Sapa Extrusions, a subsidiary of Norwegian industrial conglomerate Orkla, plans to bring up to 100 existing and new jobs to Vancouver by expanding operations into a 142,800-square-foot building it will lease from the Port of Vancouver, the company said Monday.
As part of the move, Sapa, which makes aluminum products such as deck railing and bike frames, plans to relocate equipment and some workers from facilities in Portland and British Columbia to the port-owned building at 2001 Kotobuki Way.
The move will come in phases, with full production at the new site expected to be up and running by the end of this year. “We’re just kind of outgrowing ourselves and we need to prepare for expansion, and this gives us the means of doing that,” Jess Cline, Sapa’s employee relations manager, said of the company’s decision.
Sapa’s total work force is roughly 550. Cline said the 100 jobs the company expects to set up at the Port of Vancouver will be a combination of newly created positions and existing ones that will be relocated from the company’s Portland and British Columbia facilities.
Cline declined to say how many of the jobs will be new and how many will be relocated. In the Portland-Vancouver region, Cline said, the company has many workers who live in the Vancouver area and who work in Portland. He added that the company expects to start recruiting people to fill the new positions in July.
Cline said the company looked at several other places before choosing the building at the Port of Vancouver. The decision came down to location, the size of the building and access to freeways, Cline said.
As Sapa’s relocation efforts get under way, the Port of Vancouver is making preparations of its own. The port has applied for an $800,000 state loan to improve the vacant building Sapa plans to inhabit. To secure the loan, port officials will give a presentation to the state Community Economic Revitalization Board on May 19, said Curtis Shuck, the port’s director of economic development and facilities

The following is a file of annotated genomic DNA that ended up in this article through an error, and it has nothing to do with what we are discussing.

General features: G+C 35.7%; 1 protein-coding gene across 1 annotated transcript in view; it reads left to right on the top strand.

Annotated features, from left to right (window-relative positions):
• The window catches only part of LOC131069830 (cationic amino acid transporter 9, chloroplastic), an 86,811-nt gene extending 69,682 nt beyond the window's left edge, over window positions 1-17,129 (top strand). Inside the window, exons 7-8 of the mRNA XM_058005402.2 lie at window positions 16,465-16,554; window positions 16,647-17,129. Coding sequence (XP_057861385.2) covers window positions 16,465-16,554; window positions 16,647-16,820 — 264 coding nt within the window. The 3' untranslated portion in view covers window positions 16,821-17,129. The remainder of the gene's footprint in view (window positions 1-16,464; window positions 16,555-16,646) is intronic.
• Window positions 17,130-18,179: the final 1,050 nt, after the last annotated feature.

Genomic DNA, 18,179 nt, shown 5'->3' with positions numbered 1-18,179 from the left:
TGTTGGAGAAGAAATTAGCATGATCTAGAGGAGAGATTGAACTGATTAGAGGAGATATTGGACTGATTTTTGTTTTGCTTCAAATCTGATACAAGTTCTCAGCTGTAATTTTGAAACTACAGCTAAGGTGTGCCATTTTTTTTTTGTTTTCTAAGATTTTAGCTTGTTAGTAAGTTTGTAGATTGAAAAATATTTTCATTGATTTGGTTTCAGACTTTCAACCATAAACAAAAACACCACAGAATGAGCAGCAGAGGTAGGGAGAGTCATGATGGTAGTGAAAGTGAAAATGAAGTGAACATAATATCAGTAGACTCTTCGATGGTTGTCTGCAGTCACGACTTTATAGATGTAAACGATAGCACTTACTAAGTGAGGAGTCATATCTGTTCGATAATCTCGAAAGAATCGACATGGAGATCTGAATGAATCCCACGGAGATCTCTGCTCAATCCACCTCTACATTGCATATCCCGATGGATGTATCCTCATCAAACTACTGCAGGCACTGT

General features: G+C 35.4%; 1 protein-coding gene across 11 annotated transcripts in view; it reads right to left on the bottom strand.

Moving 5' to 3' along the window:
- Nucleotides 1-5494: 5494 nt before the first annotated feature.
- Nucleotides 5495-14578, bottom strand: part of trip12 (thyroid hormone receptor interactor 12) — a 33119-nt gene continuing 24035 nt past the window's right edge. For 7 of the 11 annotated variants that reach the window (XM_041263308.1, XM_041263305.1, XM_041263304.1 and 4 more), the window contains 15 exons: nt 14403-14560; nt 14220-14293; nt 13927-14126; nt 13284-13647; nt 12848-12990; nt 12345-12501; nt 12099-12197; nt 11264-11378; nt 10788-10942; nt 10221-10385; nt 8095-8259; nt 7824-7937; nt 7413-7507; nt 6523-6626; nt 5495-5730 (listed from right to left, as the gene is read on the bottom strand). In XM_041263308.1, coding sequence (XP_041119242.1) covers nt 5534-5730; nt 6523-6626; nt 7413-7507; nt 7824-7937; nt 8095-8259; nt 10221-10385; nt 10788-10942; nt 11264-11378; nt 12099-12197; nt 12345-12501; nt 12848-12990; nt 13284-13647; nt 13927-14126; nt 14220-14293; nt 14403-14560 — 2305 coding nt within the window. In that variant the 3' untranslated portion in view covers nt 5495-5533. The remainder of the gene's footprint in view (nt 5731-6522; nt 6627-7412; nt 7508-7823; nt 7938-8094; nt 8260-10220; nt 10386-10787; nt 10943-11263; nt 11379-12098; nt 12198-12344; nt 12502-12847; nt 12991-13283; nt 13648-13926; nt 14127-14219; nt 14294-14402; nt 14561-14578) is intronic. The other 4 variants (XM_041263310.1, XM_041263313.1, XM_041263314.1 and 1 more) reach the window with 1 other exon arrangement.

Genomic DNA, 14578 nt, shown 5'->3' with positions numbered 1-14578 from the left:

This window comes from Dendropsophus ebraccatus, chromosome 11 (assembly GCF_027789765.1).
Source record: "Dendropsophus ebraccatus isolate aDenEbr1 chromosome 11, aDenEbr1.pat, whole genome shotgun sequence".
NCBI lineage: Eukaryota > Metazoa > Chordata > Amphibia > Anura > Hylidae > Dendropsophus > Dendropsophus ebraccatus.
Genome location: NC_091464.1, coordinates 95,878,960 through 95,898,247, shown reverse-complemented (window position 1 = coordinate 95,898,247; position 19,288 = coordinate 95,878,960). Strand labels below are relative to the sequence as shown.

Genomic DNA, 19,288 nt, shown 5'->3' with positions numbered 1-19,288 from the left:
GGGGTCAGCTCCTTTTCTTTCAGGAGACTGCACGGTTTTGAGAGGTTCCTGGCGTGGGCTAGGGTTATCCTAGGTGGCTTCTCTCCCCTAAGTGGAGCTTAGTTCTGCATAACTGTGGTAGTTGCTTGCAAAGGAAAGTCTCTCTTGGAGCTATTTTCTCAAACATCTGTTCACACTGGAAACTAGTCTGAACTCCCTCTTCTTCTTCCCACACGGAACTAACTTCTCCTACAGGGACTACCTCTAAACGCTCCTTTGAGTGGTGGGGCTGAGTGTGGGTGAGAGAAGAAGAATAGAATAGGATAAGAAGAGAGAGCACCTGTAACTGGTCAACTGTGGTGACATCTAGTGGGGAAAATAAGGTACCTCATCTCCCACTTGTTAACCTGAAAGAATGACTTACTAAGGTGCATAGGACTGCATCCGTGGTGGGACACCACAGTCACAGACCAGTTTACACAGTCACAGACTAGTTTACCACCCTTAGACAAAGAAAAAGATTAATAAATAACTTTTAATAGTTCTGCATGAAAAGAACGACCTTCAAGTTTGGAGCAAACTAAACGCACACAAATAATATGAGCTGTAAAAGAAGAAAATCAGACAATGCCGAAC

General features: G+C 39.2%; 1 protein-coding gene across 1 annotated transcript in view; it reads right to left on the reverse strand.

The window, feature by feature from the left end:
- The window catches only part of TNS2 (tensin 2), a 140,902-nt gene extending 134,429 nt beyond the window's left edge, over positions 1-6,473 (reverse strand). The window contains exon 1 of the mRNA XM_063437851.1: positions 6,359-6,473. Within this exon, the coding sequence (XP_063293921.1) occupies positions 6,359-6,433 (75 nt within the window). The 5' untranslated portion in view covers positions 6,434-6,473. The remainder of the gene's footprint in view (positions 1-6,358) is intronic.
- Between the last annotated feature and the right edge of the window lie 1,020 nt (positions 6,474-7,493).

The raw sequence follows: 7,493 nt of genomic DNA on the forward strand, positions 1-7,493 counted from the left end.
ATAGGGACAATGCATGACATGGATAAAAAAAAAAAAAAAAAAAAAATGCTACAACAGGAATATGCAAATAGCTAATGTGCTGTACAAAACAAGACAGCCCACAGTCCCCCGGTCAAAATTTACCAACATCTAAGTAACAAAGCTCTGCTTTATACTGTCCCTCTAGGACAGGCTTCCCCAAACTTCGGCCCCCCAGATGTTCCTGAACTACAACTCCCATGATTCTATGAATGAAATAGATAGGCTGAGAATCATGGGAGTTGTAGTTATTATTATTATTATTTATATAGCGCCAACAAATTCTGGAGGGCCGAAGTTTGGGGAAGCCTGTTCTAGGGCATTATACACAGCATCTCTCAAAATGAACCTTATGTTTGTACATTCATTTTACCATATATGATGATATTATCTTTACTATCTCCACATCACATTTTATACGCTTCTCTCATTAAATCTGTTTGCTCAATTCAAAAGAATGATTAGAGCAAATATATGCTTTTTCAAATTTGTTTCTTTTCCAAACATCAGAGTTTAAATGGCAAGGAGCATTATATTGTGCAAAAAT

The loan would pay for concrete floors, electrical improvements and upgraded heating, ventilating and air conditioning for the building. The building has been vacant since 2008, when Panasonic closed operations there. That same year, Sapa considered developing a different site at the port for a manufacturing facility but backed off because of the cooling economy.
To complete the current deal, Sapa and port officials are negotiating a long-term lease.
B.C. plant closed
Sapa plans to move a 7-inch press from its Port Coquitlam, B.C., plant, which closed in March, to the port-owned building in May, the company said in a news release. The company will make improvements to the relocated equipment and put it into production in July.
In a second phase of its relocation, the company in August will move its extrusion die manufacturing operation from its main plant in Portland to the port-owned building. “The extra space will allow the die shop to be expanded and modernized, thus almost doubling its capacity,” according to the company’s news release.
In Portland, the company plans to add three machining centers and make other upgrades to boost the versatility and efficiency of its die-making operation. Additionally, a 6-inch press from the company’s main Portland plant will be transformed into a 5-inch press to be used by its Technical Dynamics Aluminum division, the company said.
Sapa is a subsidiary of Oslo, Norway-based Orkla. The company produces various aluminum shapes, including rod, bar, pipe and tube, for markets ranging from residential and commercial construction to mass transit, and solar and renewable energy.